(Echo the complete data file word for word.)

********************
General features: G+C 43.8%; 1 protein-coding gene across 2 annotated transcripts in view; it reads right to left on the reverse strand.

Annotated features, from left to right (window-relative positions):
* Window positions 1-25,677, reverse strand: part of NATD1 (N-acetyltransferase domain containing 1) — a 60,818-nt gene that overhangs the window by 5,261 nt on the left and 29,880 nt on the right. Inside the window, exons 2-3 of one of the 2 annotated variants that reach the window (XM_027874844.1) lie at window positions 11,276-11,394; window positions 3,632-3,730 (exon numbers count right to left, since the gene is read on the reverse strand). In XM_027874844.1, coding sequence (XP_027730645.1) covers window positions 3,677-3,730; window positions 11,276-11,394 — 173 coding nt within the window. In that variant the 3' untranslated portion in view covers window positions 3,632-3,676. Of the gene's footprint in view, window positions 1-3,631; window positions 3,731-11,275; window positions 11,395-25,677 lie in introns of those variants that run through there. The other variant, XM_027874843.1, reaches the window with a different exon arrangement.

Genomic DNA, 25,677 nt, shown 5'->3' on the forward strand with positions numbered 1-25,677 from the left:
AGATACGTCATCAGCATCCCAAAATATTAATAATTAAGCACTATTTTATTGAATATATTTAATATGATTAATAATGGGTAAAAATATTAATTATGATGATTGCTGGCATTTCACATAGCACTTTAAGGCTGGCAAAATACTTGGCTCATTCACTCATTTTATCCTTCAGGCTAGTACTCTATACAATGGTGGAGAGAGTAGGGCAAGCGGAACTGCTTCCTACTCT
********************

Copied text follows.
General features: G+C 43.8%; 1 protein-coding gene across 2 annotated transcripts in view; it reads right to left on the reverse strand.

Annotated features, from left to right (window-relative positions):
* Window positions 1-25,677, reverse strand: part of NATD1 (N-acetyltransferase domain containing 1) — a 60,818-nt gene that overhangs the window by 5,261 nt on the left and 29,880 nt on the right. Inside the window, exons 2-3 of one of the 2 annotated variants that reach the window (XM_027874844.1) lie at window positions 11,276-11,394; window positions 3,632-3,730 (exon numbers count right to left, since the gene is read on the reverse strand). In XM_027874844.1, coding sequence (XP_027730645.1) covers window positions 3,677-3,730; window positions 11,276-11,394 — 173 coding nt within the window. In that variant the 3' untranslated portion in view covers window positions 3,632-3,676. Of the gene's footprint in view, window positions 1-3,631; window positions 3,731-11,275; window positions 11,395-25,677 lie in introns of those variants that run through there. The other variant, XM_027874843.1, reaches the window with a different exon arrangement.

Genomic DNA, 25,677 nt, shown 5'->3' on the forward strand with positions numbered 1-25,677 from the left:
AGATACGTCATCAGCATCCCAAAATATTAATAATTAAGCACTATTTTATTGAATATATTTAATATGATTAATAATGGGTAAAAATATTAATTATGATGATTGCTGGCATTTCACATAGCACTTTAAGGCTGGCAAAATACTTGGCTCATTCACTCATTTTATCCTTCAGGCTAGTACTCTATACAATGGTGGAGAGAGTAGGGCAAGCGGAACTGCTTCCTACTCT